OWN’s “Queen Sugar” is now in its second season and it promises to be impactful, tantalizing, and well worth watching.

This tender, sophisticated drama tells the story of the Bordelon family, young adults trying to make sense of their lives and the directions they hope to take while fighting to maintain the family unit as a whole. Family members are striving to honor the legacy of their father who died without warning, leaving them a sugar cane plantation and the hope that despite all the set-backs it will prove to be the legacy he hoped for his children.

Here is Season two’s jumping off point; Charley (Dawn-Lyen Gardner, “Unforgettable”) relocates to Saint Josephine, La., to help run the family business. As the only Black female sugarcane mill owner, she must fight to regain her independence while rebuilding her relationships with her estranged siblings. Ralph Angel (Kofi Siriboe, “Girls Trip”) struggles to transform from a formerly incarcerated single father to a land owner in the eyes of his family as he works to restore his relationship with his son’s mother. Nova (Rutina Wesley, “True Blood”) finds herself torn between her activism and her desire to be loved. Together, they must learn to rely on one another as they navigate their tenuous bonds as family.

I was simply haunted by the second season opener when Charley’s teenage son, Micah, (Nicholas L. Ashe) was stopped by police while driving his spiffy new car given to him by his father, pro basketball player Davis West (Nicholas L. Ashe).

Micah didn’t have the proper credentials so he was taken to jail. It was a shattering experience for the young man, so much so that he urinated on himself. My heart broke and then I thought about the young Black men and women who in reality share his fate.

The young man handled the situation with dignity, although he was hurt. I thought it sent a powerful message to parents and teens. And I realized is a sense, that’s what “Queen Sugar” is all about; giving the viewer another point of view that leads to a life well-lived and not always about death and mayhem.

Oprah Winfrey (executive producer), and Ava DuVernay (creator and executive producer) of “Queen Sugar” broke new ground last year when they hired women of all nationalities to direct all the episodes of the first season, and they are doing it again for the second season.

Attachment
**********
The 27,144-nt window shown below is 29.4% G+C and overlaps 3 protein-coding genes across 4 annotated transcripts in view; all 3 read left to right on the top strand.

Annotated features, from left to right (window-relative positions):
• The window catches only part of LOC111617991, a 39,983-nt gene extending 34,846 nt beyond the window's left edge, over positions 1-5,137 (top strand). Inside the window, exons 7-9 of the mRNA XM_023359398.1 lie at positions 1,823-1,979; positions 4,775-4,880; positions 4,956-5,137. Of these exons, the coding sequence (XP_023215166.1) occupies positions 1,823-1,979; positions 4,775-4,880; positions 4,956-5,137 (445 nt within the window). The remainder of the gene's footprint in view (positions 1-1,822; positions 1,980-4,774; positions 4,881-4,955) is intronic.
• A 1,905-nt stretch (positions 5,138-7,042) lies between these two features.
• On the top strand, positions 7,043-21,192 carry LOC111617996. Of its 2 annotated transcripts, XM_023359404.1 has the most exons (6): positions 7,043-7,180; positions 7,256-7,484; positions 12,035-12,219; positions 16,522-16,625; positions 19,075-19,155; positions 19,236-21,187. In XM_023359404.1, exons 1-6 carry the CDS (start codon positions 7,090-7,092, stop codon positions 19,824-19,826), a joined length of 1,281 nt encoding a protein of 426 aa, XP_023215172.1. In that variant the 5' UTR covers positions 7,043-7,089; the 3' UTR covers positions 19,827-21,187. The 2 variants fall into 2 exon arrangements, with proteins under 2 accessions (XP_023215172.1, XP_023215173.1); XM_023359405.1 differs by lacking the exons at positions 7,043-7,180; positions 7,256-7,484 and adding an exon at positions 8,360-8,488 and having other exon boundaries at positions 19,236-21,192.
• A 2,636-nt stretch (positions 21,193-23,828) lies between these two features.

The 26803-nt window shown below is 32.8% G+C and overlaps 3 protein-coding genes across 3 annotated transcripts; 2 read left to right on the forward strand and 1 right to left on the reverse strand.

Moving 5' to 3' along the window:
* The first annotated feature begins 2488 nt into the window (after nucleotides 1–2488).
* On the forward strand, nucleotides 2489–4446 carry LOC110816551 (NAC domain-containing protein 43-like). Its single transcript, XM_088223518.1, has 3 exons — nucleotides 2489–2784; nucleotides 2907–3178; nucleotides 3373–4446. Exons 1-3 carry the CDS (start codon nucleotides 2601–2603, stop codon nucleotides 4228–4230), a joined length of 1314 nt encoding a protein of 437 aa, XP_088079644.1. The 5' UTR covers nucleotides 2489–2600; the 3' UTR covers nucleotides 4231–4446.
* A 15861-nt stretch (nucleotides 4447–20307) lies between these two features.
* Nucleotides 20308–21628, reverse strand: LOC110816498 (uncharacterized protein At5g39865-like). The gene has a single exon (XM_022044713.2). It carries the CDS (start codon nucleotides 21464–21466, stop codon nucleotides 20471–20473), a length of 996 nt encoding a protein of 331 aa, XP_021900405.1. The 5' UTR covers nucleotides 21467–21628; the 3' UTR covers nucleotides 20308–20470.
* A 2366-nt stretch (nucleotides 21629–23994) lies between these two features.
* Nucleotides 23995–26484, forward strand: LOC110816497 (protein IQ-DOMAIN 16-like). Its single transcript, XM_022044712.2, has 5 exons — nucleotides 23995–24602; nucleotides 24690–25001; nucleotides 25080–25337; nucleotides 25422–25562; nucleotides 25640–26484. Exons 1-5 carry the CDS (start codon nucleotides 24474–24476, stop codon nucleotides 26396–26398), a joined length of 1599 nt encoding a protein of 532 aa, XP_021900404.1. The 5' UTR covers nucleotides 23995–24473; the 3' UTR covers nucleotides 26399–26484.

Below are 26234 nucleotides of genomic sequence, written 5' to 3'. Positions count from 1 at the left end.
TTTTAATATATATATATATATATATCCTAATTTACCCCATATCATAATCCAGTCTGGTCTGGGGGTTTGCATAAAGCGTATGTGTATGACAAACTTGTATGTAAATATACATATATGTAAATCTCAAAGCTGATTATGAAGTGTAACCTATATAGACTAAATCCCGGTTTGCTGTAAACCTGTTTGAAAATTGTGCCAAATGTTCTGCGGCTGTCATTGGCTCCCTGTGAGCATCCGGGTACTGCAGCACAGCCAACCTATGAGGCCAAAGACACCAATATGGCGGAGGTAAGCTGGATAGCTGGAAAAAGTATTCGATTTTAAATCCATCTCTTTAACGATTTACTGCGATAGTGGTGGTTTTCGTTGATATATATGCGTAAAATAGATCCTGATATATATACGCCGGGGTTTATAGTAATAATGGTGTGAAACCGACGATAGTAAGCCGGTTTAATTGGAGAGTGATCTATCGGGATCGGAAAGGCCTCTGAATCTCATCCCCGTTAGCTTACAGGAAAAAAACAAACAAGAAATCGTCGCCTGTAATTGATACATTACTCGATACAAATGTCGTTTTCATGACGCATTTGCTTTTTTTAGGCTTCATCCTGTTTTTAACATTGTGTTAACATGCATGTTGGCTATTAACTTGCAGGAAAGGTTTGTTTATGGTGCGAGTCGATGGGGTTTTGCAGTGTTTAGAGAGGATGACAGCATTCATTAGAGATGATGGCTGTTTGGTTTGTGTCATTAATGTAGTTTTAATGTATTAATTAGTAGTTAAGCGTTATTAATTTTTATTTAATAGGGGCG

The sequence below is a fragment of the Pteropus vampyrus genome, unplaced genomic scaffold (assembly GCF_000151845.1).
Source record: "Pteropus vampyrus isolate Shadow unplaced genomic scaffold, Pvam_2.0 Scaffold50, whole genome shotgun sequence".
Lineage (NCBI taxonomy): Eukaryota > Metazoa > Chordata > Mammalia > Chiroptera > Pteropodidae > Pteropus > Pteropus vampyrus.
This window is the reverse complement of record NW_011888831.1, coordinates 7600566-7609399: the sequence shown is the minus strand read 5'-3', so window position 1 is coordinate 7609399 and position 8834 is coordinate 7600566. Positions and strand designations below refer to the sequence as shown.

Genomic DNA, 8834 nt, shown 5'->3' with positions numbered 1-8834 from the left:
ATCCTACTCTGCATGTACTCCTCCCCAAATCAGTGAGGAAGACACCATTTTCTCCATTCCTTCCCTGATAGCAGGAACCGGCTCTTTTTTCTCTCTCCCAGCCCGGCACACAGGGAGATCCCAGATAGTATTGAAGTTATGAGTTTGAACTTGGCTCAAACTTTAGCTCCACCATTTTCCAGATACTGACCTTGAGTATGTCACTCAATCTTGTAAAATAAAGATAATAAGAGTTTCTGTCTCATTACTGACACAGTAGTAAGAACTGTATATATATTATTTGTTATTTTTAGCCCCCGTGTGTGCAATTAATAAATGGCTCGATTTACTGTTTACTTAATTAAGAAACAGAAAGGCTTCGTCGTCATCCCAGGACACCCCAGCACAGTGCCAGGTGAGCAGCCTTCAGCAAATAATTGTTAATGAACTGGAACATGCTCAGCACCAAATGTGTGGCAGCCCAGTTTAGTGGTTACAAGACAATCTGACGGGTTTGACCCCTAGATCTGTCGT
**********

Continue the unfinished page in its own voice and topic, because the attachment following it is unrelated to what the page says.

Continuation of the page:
In a recent LA Times report by Meredith Blake, DuVernay said, “I wanted people with my sensibility, who care about the things I care about. People who make films that I love and I knew would embrace the luxurious pace and the attention to detail and the love of nuanced characters.”

Recently, Winfrey and DuVernay hosted an event for journalists promoting “Queen Sugar” and the thinking behind it. Squarely supported by Winfrey, DuVernay is giving female filmmakers the opportunity to direct for TV.

According to the LA Times, season two is no different. DuVernay is determined to give more women—especially gay women and women of color—the chance to work. Instead of going through the typical Hollywood channels, she sought filmmakers whose work inspired her over the years, even resorting to tracking people down via Twitter.

Telling stories that tap into everyday life—good and bad—only makes for good storytelling, especially when it comes from diverse ‘voices’ or ‘voices’ you’ve never heard from before.

“For us, this is not a trend, this is not a publicity stunt. This is our choice,” says DuVernay, contrasting “Queen Sugar” with shows like “Game of Thrones” that receive little scrutiny despite their all-male director lineups. “Just like it’s their choice never to think about hiring a woman.”

“Queen Sugar” airs Wednesday nights at 10 p.m. ET/PT.